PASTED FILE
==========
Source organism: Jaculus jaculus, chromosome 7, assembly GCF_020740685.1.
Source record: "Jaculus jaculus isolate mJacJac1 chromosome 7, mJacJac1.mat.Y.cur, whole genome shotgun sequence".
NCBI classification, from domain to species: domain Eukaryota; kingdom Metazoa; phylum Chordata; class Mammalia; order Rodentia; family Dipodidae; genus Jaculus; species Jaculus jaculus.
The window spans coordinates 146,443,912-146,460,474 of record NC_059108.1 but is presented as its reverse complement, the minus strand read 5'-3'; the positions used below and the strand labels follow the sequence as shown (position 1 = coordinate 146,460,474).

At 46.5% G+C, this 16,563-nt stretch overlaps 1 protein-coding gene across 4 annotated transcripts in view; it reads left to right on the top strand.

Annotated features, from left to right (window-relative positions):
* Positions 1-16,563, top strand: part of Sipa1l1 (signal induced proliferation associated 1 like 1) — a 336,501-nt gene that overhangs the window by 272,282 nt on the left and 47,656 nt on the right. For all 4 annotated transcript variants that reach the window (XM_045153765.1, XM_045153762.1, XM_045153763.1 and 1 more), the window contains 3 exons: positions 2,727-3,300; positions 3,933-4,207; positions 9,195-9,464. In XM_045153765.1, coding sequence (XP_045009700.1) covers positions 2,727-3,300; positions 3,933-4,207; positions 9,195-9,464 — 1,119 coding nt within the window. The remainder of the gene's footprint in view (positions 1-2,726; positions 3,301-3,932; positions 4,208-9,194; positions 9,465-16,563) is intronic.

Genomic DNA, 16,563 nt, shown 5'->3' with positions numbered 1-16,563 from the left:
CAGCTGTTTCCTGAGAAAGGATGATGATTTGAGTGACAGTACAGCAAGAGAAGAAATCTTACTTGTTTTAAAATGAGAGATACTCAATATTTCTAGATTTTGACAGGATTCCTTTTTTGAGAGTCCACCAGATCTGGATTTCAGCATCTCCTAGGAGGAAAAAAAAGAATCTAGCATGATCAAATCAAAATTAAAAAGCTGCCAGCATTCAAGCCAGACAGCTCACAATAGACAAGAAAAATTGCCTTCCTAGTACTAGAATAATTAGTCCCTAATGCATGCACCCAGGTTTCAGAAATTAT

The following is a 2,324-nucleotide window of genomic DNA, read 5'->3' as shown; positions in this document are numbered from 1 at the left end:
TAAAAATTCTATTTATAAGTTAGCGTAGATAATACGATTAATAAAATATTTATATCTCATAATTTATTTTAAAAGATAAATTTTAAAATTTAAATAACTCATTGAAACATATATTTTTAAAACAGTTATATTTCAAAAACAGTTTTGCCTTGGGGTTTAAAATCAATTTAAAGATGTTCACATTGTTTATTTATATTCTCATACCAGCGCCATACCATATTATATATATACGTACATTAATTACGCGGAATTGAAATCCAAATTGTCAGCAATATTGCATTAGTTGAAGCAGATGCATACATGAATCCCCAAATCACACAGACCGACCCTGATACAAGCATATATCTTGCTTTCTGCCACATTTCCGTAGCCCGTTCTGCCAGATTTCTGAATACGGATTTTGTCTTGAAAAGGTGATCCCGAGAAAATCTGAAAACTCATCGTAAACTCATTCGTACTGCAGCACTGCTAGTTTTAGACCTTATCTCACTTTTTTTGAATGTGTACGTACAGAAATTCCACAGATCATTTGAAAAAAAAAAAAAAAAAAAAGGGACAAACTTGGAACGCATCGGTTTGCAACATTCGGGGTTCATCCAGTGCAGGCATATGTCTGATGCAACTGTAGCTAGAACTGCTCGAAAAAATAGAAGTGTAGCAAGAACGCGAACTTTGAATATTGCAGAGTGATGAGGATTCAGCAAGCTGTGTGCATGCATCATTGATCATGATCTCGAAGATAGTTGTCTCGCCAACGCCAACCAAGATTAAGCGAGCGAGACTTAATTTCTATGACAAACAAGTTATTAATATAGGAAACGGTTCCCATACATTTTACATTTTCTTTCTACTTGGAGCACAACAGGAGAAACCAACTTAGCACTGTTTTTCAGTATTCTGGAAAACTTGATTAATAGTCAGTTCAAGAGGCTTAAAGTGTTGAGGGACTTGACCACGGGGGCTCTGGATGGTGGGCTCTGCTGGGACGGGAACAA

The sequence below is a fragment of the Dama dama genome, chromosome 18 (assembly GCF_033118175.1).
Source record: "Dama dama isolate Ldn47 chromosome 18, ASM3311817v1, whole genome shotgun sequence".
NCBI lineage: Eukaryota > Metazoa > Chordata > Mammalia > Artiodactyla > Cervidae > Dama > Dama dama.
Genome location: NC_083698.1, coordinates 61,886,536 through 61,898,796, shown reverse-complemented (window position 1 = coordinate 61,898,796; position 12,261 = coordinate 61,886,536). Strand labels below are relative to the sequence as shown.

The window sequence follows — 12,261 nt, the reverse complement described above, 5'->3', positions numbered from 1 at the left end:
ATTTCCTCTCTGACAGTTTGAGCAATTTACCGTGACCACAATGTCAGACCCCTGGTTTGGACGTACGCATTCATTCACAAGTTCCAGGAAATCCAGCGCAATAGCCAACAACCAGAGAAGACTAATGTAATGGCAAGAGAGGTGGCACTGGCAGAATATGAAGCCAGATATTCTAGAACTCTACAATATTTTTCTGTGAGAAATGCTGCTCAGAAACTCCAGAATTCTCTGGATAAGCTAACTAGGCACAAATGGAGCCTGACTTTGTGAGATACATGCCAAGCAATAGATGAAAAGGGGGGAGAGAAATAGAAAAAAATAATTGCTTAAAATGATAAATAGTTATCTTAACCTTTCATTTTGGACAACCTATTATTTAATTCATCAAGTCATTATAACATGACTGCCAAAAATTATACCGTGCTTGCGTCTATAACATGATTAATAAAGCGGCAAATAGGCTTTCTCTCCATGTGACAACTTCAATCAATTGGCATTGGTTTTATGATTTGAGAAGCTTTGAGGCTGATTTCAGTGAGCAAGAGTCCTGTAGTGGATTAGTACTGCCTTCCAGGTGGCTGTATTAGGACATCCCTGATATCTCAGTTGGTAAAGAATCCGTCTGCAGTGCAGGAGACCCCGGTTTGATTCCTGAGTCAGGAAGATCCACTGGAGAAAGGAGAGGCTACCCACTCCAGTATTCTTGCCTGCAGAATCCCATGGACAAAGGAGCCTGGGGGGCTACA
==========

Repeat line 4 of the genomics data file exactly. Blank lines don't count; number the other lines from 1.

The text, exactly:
The window spans coordinates 146,443,912-146,460,474 of record NC_059108.1 but is presented as its reverse complement, the minus strand read 5'-3'; the positions used below and the strand labels follow the sequence as shown (position 1 = coordinate 146,460,474).